Grand Piano may be ridiculously conceived but it is spectacularly realized. The film stars Elijah Wood as a concert pianist suffering massive stage fright as he embarks on a comeback concert, following a disastrous attempt to play one of the most difficult pieces ever composed. When he takes his seat, he spies a shocking note in the margins of his sheet music: an assassin is watching him, and if he misses even a single, solitary note his girlfriend will be murdered in the audience.
That sounds like a parody of a high-concept suspense thriller, but in the hands of director Eugenio Mira it becomes an absolute firecracker. Shot with the whirling dervish virtuosity of an early Brian De Palma film, and written with flare and subtext by Damien Chazelle (whose Oscar-winning Whiplash dealt with similar themes of artistic angst, albeit much more seriously), Grand Piano is one of the most impressive thrillers of the last few years. It’s too bad it was barely released, but it’s a damned good thing it’s readily available on instant streaming to build what should, with time, become an appreciative and dedicated cult following.
The “giallo” is a popular Italian movie genre that never quite took off in the states, and combines – sometimes smartly, sometimes ghoulishly – the detective and slasher thrillers into a single, operatic whole. The high-concept violence of a Friday the 13th mixed with the “who done it” mischievousness of an Agatha Christie novel makes for great entertainment, and for many, many years a director named Dario Argento was the giallo’s reigning master.
Although American audiences may still be familiar with his more popular films, like Deep Red and Suspiria, his last truly great thriller remains largely unseen outside of hardcore horror circles. Opera takes the basic concept of The Phantom of the Opera – a madman stalking a young ingenue, murdering anyone standing in the way of her success – and twists it until it screams. In this version, the heroine (Cristina Marsillach) is repeatedly tied up by the killer and forced to watch as he brutally dispatches her rivals. He even tapes needles to her eyelids to prevent her from looking away. She cannot ignore the horrifying circumstances that are responsible for her on-stage success: she feels them every time, and the all-consuming guilt forces her to identify the killer at any cost.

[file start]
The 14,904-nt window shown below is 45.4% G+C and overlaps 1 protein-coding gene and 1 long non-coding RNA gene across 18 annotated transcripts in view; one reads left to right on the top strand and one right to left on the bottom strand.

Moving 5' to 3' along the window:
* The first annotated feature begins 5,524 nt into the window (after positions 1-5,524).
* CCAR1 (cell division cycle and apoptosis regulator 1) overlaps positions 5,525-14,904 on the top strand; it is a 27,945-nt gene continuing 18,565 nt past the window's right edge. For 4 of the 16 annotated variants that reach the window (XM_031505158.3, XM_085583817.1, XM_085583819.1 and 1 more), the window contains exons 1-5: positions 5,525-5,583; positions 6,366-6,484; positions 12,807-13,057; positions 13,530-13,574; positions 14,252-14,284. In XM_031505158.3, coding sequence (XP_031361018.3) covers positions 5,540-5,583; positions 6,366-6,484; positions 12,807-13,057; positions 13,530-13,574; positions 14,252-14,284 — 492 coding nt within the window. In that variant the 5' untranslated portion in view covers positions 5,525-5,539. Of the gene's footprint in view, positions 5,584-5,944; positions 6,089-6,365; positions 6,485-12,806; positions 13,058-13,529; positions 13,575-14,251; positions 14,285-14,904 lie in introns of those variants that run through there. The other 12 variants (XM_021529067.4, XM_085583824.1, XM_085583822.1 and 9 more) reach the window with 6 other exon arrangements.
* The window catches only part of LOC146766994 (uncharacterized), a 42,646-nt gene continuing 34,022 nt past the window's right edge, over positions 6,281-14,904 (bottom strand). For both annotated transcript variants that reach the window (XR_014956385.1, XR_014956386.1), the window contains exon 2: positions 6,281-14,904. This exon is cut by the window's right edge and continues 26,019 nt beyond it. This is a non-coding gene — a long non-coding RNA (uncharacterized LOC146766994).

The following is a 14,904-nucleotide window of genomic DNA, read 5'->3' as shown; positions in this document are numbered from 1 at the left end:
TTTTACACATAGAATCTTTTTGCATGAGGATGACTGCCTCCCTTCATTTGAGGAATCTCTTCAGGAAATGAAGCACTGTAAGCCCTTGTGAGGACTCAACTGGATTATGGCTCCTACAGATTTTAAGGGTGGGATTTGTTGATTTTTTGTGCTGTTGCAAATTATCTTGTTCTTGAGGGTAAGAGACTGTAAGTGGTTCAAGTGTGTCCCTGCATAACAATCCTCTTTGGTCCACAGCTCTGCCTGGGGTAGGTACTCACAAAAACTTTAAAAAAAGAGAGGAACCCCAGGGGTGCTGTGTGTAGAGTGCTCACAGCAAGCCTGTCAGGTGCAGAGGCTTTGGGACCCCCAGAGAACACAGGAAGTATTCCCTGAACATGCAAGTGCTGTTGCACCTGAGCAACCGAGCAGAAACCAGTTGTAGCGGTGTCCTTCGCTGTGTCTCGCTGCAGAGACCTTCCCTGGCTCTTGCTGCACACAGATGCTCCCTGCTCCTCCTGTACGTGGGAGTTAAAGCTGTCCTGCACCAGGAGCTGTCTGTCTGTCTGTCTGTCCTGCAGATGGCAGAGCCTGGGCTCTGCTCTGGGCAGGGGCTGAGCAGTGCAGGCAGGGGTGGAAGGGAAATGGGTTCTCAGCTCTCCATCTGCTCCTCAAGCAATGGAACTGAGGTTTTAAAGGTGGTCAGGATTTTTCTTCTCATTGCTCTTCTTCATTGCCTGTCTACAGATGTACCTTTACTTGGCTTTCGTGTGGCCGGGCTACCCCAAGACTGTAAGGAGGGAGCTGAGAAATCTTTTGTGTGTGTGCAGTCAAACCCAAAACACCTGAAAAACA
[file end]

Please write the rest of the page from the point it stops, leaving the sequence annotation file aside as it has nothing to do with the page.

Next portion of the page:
Opera is a disturbing film, intentionally so, and not for squeamish audiences. But it’s a bravura showcase of Argento’s wicked perversions and over the top cinematic style, which culminates in an unforgettable – and wholly bizarre – plot to unmask the villain mid-performance. If you think you’ve seen all the top notch thrillers, and you haven’t seen Opera, then you ain’t seen nothing yet.
Side Effects (Netflix)
Open Road Films
Oscar-winning filmmaker Steven Soderbergh (Traffic, Ocean’s 11) announced, for the umpteenth time, that he was retiring from feature filmmaking in 2013, and that his last film would be the medical/psychological thriller Side Effects. He has arguably kept that promise (his follow-up, Behind the Candelabra, was technically a TV movie), leaving us with a strange and suspenseful “final” film… at least until he unretires again, but that’s neither here nor there.
As swan songs go, Side Effects is a smallish but memorable one. Rooney Mara plays a suicidal woman whose psychiatrist, played by Jude Law, eventually prescribes her an antidepressant that is still undergoing clinical trials. She takes the pills, and seems to be feeling much better, until she blacks out, wakes up, and discovers that she’s murdered her husband (Channing Tatum). She’s got one hell of a lawsuit on her hands, and Jude Law begins to realize that the medical system that depends so heavily on doctors foisting new and lucrative drugs on their clients may have destroyed his career.
And then… other things start happening. Side Effects is a difficult film to describe in too much detail without ruining Scott Z. Burns’s manipulative screenplay, which changes perspective several times and repeatedly reveals that the truth is far more sinister, and far more entertaining, than we initially believed. The film made money but wasn’t quite a hit, which may have done its story a great favor: it hasn’t been ruined for future audiences yet. See it for yourself and enjoy the clever, devious ride.
William Bibbiani (everyone calls him ‘Bibbs’) is Crave’s film content editor and critic. You can hear him every week on The B-Movies Podcast and watch him on the weekly YouTube series Most Craved and What the Flick. Follow his rantings on Twitter at @WilliamBibbiani.